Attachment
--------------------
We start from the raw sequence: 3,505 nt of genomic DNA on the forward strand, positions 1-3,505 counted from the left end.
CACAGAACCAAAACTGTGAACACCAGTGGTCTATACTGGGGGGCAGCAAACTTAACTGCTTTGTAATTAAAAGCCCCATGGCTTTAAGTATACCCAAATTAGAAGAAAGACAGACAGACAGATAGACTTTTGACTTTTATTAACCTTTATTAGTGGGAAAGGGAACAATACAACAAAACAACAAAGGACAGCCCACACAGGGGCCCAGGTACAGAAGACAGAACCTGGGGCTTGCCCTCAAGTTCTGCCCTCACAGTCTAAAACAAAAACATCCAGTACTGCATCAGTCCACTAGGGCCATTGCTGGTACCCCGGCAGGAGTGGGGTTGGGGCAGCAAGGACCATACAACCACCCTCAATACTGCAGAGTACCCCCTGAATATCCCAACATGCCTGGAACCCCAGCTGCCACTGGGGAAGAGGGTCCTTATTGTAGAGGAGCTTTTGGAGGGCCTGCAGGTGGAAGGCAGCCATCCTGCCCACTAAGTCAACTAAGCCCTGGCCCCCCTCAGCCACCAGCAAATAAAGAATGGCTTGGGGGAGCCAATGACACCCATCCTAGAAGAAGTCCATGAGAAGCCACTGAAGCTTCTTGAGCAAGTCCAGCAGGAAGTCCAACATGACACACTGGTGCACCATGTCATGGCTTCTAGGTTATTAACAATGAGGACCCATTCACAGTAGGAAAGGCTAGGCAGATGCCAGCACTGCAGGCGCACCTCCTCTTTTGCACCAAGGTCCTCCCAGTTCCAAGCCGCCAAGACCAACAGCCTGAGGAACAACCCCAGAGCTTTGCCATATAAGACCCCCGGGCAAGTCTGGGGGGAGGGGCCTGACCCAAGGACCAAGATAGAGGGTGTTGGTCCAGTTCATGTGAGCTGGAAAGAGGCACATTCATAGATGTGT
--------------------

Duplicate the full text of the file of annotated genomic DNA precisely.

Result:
We start from the raw sequence: 3,505 nt of genomic DNA on the forward strand, positions 1-3,505 counted from the left end.
CACAGAACCAAAACTGTGAACACCAGTGGTCTATACTGGGGGGCAGCAAACTTAACTGCTTTGTAATTAAAAGCCCCATGGCTTTAAGTATACCCAAATTAGAAGAAAGACAGACAGACAGATAGACTTTTGACTTTTATTAACCTTTATTAGTGGGAAAGGGAACAATACAACAAAACAACAAAGGACAGCCCACACAGGGGCCCAGGTACAGAAGACAGAACCTGGGGCTTGCCCTCAAGTTCTGCCCTCACAGTCTAAAACAAAAACATCCAGTACTGCATCAGTCCACTAGGGCCATTGCTGGTACCCCGGCAGGAGTGGGGTTGGGGCAGCAAGGACCATACAACCACCCTCAATACTGCAGAGTACCCCCTGAATATCCCAACATGCCTGGAACCCCAGCTGCCACTGGGGAAGAGGGTCCTTATTGTAGAGGAGCTTTTGGAGGGCCTGCAGGTGGAAGGCAGCCATCCTGCCCACTAAGTCAACTAAGCCCTGGCCCCCCTCAGCCACCAGCAAATAAAGAATGGCTTGGGGGAGCCAATGACACCCATCCTAGAAGAAGTCCATGAGAAGCCACTGAAGCTTCTTGAGCAAGTCCAGCAGGAAGTCCAACATGACACACTGGTGCACCATGTCATGGCTTCTAGGTTATTAACAATGAGGACCCATTCACAGTAGGAAAGGCTAGGCAGATGCCAGCACTGCAGGCGCACCTCCTCTTTTGCACCAAGGTCCTCCCAGTTCCAAGCCGCCAAGACCAACAGCCTGAGGAACAACCCCAGAGCTTTGCCATATAAGACCCCCGGGCAAGTCTGGGGGGAGGGGCCTGACCCAAGGACCAAGATAGAGGGTGTTGGTCCAGTTCATGTGAGCTGGAAAGAGGCACATTCATAGATGTGT